CFK talks electoral behind the scenes at “death flight” plane repatriation

“If there had been PASO, Wado was our candidate”

Vice President Cristina Fernández de Kirchner drew back the curtain on the ruling coalition’s decision to put forward Economy Minister Sergio Massa as a presidential candidate for this year’s elections in a speech this afternoon. His candidacy, announced on Friday, came as a surprise because the day before, Interior Minister Eduardo ‘Wado’ De Pedro was being welcomed as a presidential candidate by allies.

“If there had been [intra-coalition primaries], Wado was our candidate,” Kirchner said — Massa was sitting directly to her right and De Pedro in the audience. 

She was the last speaker during an event at the Jorge Newbery airport (known as Aeroparque), to officially repatriate a Skyvan aircraft used to murder victims of state terrorism during the Argentine dictatorship. Members of the Mothers of Plaza de Mayo Association were in attendance alongside Unión por la Patria (UxP) politicians. The plane will be displayed at the ESMA Museum and Site of Memory.

You may also be interested in: The final voyage of Argentina’s “death flights”

Source: Télam

“Context comprehension”

In a bid to calm the turbulence following the somewhat frantic candidacy definitions, Kirchner laid out how the UxP coalition’s unexpected decision to go with Massa was reached. She addressed Peronist activists generally, saying “You must have been surprised” and acknowledged the nodding heads of people present.

“Of course there was surprise, for a year and a half they’ve been beating the drum with ‘PASO, PASO, PASO,’” Kirchner said, referring to President Alberto Fernández and the schism within the ruling coalition over whether or not there should be multiple candidates in August’s primary elections (PASO by their Spanish acronym).

The vice president went on to heavily criticize the president and others within UxP for insisting on intra-coalition primary elections. 

“I don’t want to mince my words: the president was carrying the torch for the PASO but when we look at society and the political context there has to be context comprehension,” she said, pointing out that 15 governors called for a unified ticket earlier this month had demanded a unified ticket, i.e. a single list of candidates. “Yet until Friday, we had the minister for Social Development [Victoria Tolosa Paz] proposing primaries.”

Kirchner emphasized the importance of a unified ticket and said that both Massa and De Pedro were aware of the situation: she described a strategic meeting with Massa last Monday, five days before the deadline, and praised De Pedro for being one of the “very, very few” who “go where the [political] project decides without caring if it’s in his self-interest.”

She also contended that given the need for a unified ticket, De Pedro’s candidacy could not have gone forward because Fernández would not have approved and told him “not to worry.”

“And that is the plain truth of the matter, that’s how the PASO [candidacies] were concluded,” Kirchner said. “It’s worth de-dramatizing and letting people see what a political discussion is about. It’s constructive.”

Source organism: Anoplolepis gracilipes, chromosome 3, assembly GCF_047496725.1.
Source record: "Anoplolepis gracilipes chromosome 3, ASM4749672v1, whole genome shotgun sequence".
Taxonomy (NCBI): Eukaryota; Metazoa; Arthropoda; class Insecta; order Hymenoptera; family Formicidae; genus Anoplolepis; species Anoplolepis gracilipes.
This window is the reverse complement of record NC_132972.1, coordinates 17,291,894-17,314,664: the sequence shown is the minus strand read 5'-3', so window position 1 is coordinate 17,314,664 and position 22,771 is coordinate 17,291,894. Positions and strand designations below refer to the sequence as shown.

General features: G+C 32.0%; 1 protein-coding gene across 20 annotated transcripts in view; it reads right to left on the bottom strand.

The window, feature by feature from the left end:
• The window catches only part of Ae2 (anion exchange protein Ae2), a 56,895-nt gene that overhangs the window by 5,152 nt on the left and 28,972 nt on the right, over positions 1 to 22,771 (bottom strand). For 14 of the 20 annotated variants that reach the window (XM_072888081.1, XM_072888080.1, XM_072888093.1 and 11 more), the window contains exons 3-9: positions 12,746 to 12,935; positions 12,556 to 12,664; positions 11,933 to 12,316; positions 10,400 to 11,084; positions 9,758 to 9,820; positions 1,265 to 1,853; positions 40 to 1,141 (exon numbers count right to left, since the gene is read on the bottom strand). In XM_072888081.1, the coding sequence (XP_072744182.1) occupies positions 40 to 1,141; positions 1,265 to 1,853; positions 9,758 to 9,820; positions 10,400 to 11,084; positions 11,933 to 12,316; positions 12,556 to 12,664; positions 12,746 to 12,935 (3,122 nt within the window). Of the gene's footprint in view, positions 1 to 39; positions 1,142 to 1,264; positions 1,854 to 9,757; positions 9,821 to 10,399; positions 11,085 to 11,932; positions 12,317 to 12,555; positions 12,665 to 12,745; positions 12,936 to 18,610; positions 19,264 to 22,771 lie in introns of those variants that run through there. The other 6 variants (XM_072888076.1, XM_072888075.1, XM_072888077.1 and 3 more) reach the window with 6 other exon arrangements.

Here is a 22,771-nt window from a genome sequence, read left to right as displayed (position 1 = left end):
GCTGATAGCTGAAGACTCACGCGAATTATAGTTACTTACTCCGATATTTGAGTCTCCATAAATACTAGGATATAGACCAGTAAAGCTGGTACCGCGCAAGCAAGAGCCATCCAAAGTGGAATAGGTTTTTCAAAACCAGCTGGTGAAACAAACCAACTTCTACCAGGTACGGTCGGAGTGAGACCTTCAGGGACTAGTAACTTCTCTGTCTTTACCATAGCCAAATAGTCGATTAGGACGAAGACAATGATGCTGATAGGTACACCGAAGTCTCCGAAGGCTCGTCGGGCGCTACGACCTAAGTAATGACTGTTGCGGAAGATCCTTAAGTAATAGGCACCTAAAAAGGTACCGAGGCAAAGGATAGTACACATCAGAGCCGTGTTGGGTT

“Order exists in cemeteries: nobody talks, nobody fights. Politics is about steering disorder.”

“We need a law against denialism”

“I can’t believe that the last thing that my mother saw was a plane that pushed them out and threw them into the sea,” said Cecilia de Vicenti, daughter of Azucena Villaflor. Villaflor was a founder of the Mothers of Plaza de Mayo and a passenger on one of the infamous “death flights” carried out by the repatriated plane on December 14, 1977.

“I want the plane at the Ex ESMA so all the denialists that say this didn’t happen can see it. And if we win [the elections], let’s pass a law against denialism because they can’t keep saying those outlandish things,” said De Vicenti.

There were several mentions of denialism throughout the event, alluding to those who minimize or attempt to discredit the fact that 30,000 people were forcefully disappeared during Argentina’s last military dictatorship. 

“Argentina did not need a denialism law until 2015, it’s incredible that there are people in our country who deny what happened,” Kirchner said. “We need a law against denialism.” 

The Skyvan aircraft, which was behind the speakers on the airport tarmac throughout the event, was flown in from the United States. The plane was discovered in 2010 as Argentine journalist and current Press Ombudswoman Miriam Lewin and an Italian photographer tried to track down its pilots. As was recounted at today’s event, the Economy Ministry bought the plane earlier this year after months of negotiations. 

“By recovering the airplane we are contributing to our memory, above all to our commitment as a society to democratic values,” Massa said. “Let’s build a wall that will put limits on those who want to take away rights in Argentina — that is our task in the next few months.”

The Skyvan’s final flight began in early June, including several stops due to the airplane’s short flight range, and the Argentine state was able to take possession of the aircraft when it landed.

Following Massa’s speech, Kirchner applauded his willingness to repatriate the plane, joking about his tendency to make wagers and saying that “in order to win, you have to gamble.”

You may also be interested in: The shadow of denialism, 40 years into our democracy


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